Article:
Using secret store

In this example, we will demonstrate how to use HashiCorp Vault open-source solution to manage and use secrets.
Vault is an excellent piece of software for storing, accessing and sharing secrets between humans and services. Vault uses client - server architecture and provides HTTP API as well as command-line interface for secrets management, however, how to manage user access to those secrets is an open question which doesn’t have a straightforward answer.

When enabled, multiple authentication methods enable users and applications authenticate to Vault, including GitHub, LDAP, RADIUS authentication methods, among many others. Some of the methods, like LDAP, can be leveraged also for authorization. By defining relationships between LDAP and Vault groups in advance, Vault can map access policies based on the information provided from LDAP.
However, all of the authentication methods requires Vault to be configured in advance. Static policies must be mapped to authenticated entities, so if you expect some kind of self-service, where user can create their own safe space, you are on your own.

Case study - Hashicorp Vault

You can use Vault with:

  • A command-line interface (CLI) by using Vault binary
  • Ansible roles - save-secrets / load-secrets, that read secret to a variable
  • calling HTTP API directly by using curl command or libraries like Python requests
Using Vault command-line interface (CLI)

To manage your secrets manually, you can use command-line interface of the Vault software itself:

  1. download Vault binary
  2. Setup environment variables:
  + `export VAULT_ADDR=`
  + `export VAULT_TOKEN=<your token>`
  1. Use CLI commands:
# list all entries under "secret/someproject" path
vault list secret/someproject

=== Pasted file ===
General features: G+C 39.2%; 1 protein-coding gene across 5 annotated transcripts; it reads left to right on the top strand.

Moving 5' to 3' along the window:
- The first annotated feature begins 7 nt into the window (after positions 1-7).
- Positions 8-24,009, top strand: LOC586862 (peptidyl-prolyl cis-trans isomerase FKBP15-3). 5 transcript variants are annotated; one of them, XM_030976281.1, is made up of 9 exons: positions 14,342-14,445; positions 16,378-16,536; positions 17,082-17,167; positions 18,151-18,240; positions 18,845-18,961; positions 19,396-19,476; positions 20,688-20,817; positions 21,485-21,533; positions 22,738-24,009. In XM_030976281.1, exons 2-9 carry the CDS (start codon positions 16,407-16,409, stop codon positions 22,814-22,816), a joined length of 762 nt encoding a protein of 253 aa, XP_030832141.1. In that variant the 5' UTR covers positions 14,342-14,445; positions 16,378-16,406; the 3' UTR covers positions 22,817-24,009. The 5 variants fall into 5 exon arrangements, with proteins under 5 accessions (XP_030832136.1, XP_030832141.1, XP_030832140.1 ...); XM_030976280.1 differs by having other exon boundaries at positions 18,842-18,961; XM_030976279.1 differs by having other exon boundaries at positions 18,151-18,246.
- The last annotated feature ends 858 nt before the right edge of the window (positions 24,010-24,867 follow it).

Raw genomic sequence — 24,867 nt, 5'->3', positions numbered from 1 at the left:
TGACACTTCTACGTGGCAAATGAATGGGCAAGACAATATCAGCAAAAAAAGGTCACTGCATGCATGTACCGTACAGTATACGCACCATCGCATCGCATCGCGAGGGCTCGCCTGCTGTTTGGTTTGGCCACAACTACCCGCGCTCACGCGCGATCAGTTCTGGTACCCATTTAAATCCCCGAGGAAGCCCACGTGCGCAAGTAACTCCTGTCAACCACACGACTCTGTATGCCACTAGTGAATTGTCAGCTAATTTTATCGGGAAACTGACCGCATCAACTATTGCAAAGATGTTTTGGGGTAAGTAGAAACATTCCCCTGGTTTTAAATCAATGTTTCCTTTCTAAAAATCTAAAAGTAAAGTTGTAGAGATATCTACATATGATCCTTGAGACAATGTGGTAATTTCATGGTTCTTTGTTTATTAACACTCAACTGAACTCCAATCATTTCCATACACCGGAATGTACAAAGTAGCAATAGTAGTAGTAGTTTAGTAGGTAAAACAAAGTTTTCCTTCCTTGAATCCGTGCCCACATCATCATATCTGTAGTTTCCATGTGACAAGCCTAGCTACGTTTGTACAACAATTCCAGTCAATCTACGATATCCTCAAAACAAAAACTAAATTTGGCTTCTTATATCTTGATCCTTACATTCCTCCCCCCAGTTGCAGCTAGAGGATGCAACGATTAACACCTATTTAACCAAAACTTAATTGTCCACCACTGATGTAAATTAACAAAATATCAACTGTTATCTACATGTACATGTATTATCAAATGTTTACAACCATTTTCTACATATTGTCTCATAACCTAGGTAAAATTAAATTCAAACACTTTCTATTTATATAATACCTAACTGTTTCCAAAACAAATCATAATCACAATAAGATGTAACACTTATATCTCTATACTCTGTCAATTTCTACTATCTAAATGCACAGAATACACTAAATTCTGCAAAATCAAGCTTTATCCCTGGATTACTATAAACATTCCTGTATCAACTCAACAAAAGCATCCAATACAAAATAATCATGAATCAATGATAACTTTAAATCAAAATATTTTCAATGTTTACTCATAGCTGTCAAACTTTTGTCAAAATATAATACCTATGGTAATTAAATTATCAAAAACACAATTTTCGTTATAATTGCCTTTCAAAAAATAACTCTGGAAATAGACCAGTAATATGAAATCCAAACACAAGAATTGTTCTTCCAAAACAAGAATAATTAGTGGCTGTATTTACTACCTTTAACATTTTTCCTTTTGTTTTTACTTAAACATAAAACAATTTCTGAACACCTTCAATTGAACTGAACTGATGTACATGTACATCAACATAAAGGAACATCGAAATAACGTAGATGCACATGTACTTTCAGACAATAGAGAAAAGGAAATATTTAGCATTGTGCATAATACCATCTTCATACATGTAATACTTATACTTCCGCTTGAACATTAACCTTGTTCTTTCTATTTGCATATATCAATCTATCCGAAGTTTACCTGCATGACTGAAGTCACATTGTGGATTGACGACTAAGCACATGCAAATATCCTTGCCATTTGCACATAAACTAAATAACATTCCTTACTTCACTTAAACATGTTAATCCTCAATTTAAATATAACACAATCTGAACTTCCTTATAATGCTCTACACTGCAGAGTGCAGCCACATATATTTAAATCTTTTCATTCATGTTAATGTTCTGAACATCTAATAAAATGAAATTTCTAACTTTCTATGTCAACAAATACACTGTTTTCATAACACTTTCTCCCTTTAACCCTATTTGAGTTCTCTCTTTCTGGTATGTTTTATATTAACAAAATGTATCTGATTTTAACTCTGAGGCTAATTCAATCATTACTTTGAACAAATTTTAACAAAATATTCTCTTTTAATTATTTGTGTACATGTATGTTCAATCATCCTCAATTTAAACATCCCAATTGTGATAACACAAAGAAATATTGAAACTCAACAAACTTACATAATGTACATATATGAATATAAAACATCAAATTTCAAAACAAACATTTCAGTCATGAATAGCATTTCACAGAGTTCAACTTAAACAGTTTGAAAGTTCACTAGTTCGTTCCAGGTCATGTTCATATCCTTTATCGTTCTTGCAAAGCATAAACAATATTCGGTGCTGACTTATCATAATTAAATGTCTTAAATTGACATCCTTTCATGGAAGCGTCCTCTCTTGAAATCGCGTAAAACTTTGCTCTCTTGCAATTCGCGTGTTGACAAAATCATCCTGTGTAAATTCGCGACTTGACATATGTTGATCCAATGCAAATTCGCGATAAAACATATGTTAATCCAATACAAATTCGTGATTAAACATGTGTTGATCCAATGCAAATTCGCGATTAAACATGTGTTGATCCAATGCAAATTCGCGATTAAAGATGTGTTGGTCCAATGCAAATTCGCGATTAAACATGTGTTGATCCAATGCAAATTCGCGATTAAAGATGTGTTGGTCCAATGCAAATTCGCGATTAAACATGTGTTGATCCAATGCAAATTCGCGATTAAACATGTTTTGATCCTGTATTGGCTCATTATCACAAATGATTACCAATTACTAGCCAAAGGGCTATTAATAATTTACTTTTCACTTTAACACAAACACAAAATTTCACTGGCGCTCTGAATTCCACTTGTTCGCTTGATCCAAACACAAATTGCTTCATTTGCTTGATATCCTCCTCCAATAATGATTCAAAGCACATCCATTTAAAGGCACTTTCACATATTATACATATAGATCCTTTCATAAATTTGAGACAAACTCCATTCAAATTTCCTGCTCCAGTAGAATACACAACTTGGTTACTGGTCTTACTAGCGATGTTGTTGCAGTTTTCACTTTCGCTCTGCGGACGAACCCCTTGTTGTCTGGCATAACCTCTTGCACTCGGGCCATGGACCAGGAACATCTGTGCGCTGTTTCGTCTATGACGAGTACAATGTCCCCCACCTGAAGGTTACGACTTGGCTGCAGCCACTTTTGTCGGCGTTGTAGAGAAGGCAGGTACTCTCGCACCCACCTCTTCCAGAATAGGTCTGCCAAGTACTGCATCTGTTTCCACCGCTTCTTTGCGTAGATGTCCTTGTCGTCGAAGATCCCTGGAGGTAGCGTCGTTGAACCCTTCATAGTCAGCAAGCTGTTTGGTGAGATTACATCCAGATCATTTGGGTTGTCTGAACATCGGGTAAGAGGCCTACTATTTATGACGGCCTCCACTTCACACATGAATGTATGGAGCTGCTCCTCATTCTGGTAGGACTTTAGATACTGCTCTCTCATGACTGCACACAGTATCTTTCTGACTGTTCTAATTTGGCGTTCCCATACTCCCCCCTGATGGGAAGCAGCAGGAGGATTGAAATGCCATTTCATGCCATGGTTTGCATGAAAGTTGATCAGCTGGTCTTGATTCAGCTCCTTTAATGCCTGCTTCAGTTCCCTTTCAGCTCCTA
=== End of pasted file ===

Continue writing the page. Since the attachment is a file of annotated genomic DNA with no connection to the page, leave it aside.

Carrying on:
# read entry "mysecret" from "secret/someproject"
vault kv get secret/someproject/mysecret

# read "secret" field from "mysecret" secret located in "secret/someproject" path
vault kv get -field=secret secret/someproject/mysecret

# delete "mysecret" secret
vault delete secret/someproject/mysecret

# create new entry "yeatanotherpassword" with the "password=quert123" key/value pair  
vault kv put secret/someproject/yetanotherpassword password=quert123

You can find basic CLI usage guide also on a vendor site.

Using Ansible for managing secrets

When the secrets are expected to be available in Ansible variables, we are using Ansible roles to read / write secrets:

You must define mount point, Vault path & name of a secret. Roles can generate password on its own, if it does not exist:

- hosts: all
  become: false
    # full path will be secret/someproject/mysecret
    secret_store: "vault"
    vault_mount: "secret"
    vault_path: "someproject"
    vars_stored: # secret name and key for reading key/value pair
      - var: "mysecret"
        key: "secret"
    - name: set variable content
        mysecret: "DEADBEEF"
    - ansible-save-secrets
- hosts: all
  become: false
    secret_store: "vault"
    vault_mount: "secret"
    vault_path: "someproject"
      - var: "mysecret"
        key: "secret"
    - ansible-load-secrets

Please note, that all secrets should be Base64 encoded.
For more information on how to use roles for reading/saving secrets, please check the appropriate role README files.

Accessing secrets via HTTP API

As with other methods, you need to know Vault address and have a valid token, then you can read/write/list secrets by calling secret store HTTP API:

# export environment variable
export VAULT_TOKEN=<your token>
# list secrets located in "somesafe"
curl \
    --header "X-Vault-Token: $VAULT_TOKEN" \
    --request LIST \
# write secret
curl \
    --header "X-Vault-Token: $VAULT_TOKEN" \